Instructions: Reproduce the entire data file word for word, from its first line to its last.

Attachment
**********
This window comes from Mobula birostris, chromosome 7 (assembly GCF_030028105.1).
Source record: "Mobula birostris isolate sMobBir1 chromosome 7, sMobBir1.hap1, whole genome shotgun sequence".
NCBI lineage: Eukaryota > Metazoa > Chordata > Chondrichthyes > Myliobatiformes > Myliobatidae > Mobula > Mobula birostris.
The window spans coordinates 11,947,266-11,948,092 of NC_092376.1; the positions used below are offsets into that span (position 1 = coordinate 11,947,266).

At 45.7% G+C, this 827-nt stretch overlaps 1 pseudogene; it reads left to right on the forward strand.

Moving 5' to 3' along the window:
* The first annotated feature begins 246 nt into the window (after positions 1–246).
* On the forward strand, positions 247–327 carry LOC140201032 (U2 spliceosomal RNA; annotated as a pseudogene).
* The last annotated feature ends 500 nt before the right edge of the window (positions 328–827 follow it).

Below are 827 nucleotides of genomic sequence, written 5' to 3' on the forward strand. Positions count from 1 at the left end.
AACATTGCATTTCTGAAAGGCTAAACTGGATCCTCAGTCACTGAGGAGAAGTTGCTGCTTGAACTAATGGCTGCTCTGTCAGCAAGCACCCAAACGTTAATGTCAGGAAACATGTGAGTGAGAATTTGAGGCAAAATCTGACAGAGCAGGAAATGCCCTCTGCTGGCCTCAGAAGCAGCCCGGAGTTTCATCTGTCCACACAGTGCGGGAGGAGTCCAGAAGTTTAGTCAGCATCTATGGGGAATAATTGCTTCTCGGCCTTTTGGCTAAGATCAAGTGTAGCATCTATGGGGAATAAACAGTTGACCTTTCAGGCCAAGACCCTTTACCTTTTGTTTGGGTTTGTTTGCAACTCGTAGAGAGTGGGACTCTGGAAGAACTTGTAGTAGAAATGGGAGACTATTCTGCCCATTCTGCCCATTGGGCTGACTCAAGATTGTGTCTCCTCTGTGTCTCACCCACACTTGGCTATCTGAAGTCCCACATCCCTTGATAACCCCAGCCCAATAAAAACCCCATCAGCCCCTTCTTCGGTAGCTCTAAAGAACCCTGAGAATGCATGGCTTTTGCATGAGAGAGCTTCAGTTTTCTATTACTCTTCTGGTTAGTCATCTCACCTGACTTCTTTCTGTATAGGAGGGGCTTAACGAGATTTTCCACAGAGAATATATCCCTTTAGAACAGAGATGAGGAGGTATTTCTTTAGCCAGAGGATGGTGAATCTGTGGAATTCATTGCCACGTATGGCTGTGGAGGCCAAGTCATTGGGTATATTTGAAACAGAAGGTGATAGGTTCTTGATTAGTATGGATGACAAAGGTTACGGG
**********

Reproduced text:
This window comes from Mobula birostris, chromosome 7 (assembly GCF_030028105.1).
Source record: "Mobula birostris isolate sMobBir1 chromosome 7, sMobBir1.hap1, whole genome shotgun sequence".
NCBI lineage: Eukaryota > Metazoa > Chordata > Chondrichthyes > Myliobatiformes > Myliobatidae > Mobula > Mobula birostris.
The window spans coordinates 11,947,266-11,948,092 of NC_092376.1; the positions used below are offsets into that span (position 1 = coordinate 11,947,266).

At 45.7% G+C, this 827-nt stretch overlaps 1 pseudogene; it reads left to right on the forward strand.

Moving 5' to 3' along the window:
* The first annotated feature begins 246 nt into the window (after positions 1–246).
* On the forward strand, positions 247–327 carry LOC140201032 (U2 spliceosomal RNA; annotated as a pseudogene).
* The last annotated feature ends 500 nt before the right edge of the window (positions 328–827 follow it).

Below are 827 nucleotides of genomic sequence, written 5' to 3' on the forward strand. Positions count from 1 at the left end.
AACATTGCATTTCTGAAAGGCTAAACTGGATCCTCAGTCACTGAGGAGAAGTTGCTGCTTGAACTAATGGCTGCTCTGTCAGCAAGCACCCAAACGTTAATGTCAGGAAACATGTGAGTGAGAATTTGAGGCAAAATCTGACAGAGCAGGAAATGCCCTCTGCTGGCCTCAGAAGCAGCCCGGAGTTTCATCTGTCCACACAGTGCGGGAGGAGTCCAGAAGTTTAGTCAGCATCTATGGGGAATAATTGCTTCTCGGCCTTTTGGCTAAGATCAAGTGTAGCATCTATGGGGAATAAACAGTTGACCTTTCAGGCCAAGACCCTTTACCTTTTGTTTGGGTTTGTTTGCAACTCGTAGAGAGTGGGACTCTGGAAGAACTTGTAGTAGAAATGGGAGACTATTCTGCCCATTCTGCCCATTGGGCTGACTCAAGATTGTGTCTCCTCTGTGTCTCACCCACACTTGGCTATCTGAAGTCCCACATCCCTTGATAACCCCAGCCCAATAAAAACCCCATCAGCCCCTTCTTCGGTAGCTCTAAAGAACCCTGAGAATGCATGGCTTTTGCATGAGAGAGCTTCAGTTTTCTATTACTCTTCTGGTTAGTCATCTCACCTGACTTCTTTCTGTATAGGAGGGGCTTAACGAGATTTTCCACAGAGAATATATCCCTTTAGAACAGAGATGAGGAGGTATTTCTTTAGCCAGAGGATGGTGAATCTGTGGAATTCATTGCCACGTATGGCTGTGGAGGCCAAGTCATTGGGTATATTTGAAACAGAAGGTGATAGGTTCTTGATTAGTATGGATGACAAAGGTTACGGG